So while the ground-and-pound Patriots should stay the same, they now have more depth at running back and a much more dynamic outside receiver, which they were sorely missing last year.

Harry isn’t just a big-bodied wideout that defenses will have to respect outside, he’s a weapon as a runner after the catch, a solid red-zone threat, and has shown the ability to play outside or in the slot. By adding Harry to reliable slot receiver Julian Edelman and deep threat Phillip Dorsett, the Patriots running game just became a whole lot harder to defend. 

With all that, while New England might not have doubled down on the strength of their 2018 squad by drafting another tight end, they’ve become much harder to defend in all phases of the game.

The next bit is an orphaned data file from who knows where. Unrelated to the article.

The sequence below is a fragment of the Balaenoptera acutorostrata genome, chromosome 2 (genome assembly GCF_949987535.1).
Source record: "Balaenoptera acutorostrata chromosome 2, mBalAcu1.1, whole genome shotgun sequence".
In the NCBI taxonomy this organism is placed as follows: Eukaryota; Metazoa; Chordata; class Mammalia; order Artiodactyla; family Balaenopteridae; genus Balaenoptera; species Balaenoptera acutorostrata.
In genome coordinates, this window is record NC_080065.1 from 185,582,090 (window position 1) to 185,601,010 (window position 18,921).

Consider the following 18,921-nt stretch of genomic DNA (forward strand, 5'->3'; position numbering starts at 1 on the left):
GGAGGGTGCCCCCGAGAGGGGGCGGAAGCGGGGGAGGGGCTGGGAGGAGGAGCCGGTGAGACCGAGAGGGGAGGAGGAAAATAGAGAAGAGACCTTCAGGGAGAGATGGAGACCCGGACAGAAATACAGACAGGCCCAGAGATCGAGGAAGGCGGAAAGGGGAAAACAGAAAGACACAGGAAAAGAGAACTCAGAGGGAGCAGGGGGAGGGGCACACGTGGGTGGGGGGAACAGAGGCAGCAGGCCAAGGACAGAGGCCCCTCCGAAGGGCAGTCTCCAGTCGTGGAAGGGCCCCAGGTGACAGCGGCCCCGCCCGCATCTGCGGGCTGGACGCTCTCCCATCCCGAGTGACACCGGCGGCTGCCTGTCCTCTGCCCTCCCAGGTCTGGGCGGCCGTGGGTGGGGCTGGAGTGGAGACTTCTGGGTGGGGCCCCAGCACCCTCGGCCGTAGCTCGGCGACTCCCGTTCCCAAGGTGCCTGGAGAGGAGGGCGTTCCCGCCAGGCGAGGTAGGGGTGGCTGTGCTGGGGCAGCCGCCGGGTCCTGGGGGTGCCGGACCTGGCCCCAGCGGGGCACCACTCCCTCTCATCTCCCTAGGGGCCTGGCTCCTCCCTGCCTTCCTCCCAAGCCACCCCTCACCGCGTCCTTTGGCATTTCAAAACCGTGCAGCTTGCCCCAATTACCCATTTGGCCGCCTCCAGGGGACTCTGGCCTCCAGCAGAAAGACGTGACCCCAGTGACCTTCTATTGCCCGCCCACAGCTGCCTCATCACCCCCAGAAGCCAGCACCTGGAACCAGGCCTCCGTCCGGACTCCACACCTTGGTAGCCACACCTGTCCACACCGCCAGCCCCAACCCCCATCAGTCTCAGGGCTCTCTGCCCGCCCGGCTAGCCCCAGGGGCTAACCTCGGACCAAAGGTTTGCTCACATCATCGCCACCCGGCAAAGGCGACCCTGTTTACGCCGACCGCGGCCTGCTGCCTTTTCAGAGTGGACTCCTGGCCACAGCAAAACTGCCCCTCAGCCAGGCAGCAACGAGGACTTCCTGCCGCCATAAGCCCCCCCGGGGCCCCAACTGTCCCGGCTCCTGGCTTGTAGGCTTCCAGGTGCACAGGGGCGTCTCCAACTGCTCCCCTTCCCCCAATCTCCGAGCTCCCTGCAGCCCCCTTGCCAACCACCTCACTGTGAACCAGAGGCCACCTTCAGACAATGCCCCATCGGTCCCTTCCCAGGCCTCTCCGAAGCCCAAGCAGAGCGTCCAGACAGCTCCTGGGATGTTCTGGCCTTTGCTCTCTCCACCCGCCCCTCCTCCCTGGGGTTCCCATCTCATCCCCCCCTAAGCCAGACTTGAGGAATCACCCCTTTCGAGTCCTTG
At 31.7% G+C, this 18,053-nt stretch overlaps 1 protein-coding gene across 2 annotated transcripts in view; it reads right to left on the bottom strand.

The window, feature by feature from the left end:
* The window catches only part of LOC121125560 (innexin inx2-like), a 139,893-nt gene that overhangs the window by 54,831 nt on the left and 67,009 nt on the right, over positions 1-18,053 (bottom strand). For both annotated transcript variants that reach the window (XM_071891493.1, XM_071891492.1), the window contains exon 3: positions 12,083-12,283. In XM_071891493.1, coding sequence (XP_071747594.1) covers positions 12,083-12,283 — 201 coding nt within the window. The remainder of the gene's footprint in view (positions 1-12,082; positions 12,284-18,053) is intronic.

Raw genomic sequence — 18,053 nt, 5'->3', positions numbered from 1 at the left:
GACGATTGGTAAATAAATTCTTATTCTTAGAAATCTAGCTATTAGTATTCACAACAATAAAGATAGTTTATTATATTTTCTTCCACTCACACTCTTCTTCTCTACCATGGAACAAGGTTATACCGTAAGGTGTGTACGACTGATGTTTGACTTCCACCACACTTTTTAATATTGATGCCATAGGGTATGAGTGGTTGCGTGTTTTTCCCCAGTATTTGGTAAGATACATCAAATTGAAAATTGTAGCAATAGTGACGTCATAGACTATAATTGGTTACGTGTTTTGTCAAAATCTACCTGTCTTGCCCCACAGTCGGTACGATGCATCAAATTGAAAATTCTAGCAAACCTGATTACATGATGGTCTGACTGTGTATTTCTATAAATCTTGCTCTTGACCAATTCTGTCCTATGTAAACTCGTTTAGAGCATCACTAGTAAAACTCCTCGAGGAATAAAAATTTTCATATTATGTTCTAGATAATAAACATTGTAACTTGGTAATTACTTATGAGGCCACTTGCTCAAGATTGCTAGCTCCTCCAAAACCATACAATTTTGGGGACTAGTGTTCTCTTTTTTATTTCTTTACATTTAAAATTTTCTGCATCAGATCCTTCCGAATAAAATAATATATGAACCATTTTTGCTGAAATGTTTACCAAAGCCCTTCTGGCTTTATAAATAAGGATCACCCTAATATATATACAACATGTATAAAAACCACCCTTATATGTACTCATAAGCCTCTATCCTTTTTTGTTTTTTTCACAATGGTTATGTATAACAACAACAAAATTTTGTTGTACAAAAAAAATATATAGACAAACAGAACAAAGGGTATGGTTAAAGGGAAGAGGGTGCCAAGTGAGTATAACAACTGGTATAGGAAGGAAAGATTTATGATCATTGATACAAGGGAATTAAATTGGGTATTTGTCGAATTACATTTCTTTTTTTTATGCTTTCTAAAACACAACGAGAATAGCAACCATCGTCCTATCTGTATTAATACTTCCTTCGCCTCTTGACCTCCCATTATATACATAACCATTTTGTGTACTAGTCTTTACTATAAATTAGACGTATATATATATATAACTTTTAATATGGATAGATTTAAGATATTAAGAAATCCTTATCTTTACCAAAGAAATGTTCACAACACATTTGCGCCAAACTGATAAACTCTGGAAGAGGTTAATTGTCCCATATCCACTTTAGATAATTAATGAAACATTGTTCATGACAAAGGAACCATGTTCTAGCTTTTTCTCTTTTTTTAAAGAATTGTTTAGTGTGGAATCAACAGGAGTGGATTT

Whatever they lost in name recognition with Gronk’s retirement, New England’s gained in valuable targets to spread the ball around and become, once again, one of the most versatile offenses in the NFL.

The Chiefs are all in on NASCAR fronts

Remember how the New York Giants won their two Super Bowls against the Patriots?

It was all built around defensive lines with studs like Michael Strahan, Justin Tuck, and Jason Pierre-Paul, all big, physical lineman who could play outside or inside in NASCAR formations. That’s what the Kansas City Chiefs are building under the architect of those defenses, Steve Spagnuolo.

Outside of retaining Chris Jones, the Chiefs have now completely overhauled their defensive front with guys like Frank Clark, Emmanuel Ogbah, and 2019 third-rounder Khalen Saunders, all who can rush outside and are big enough to rush inside when needed.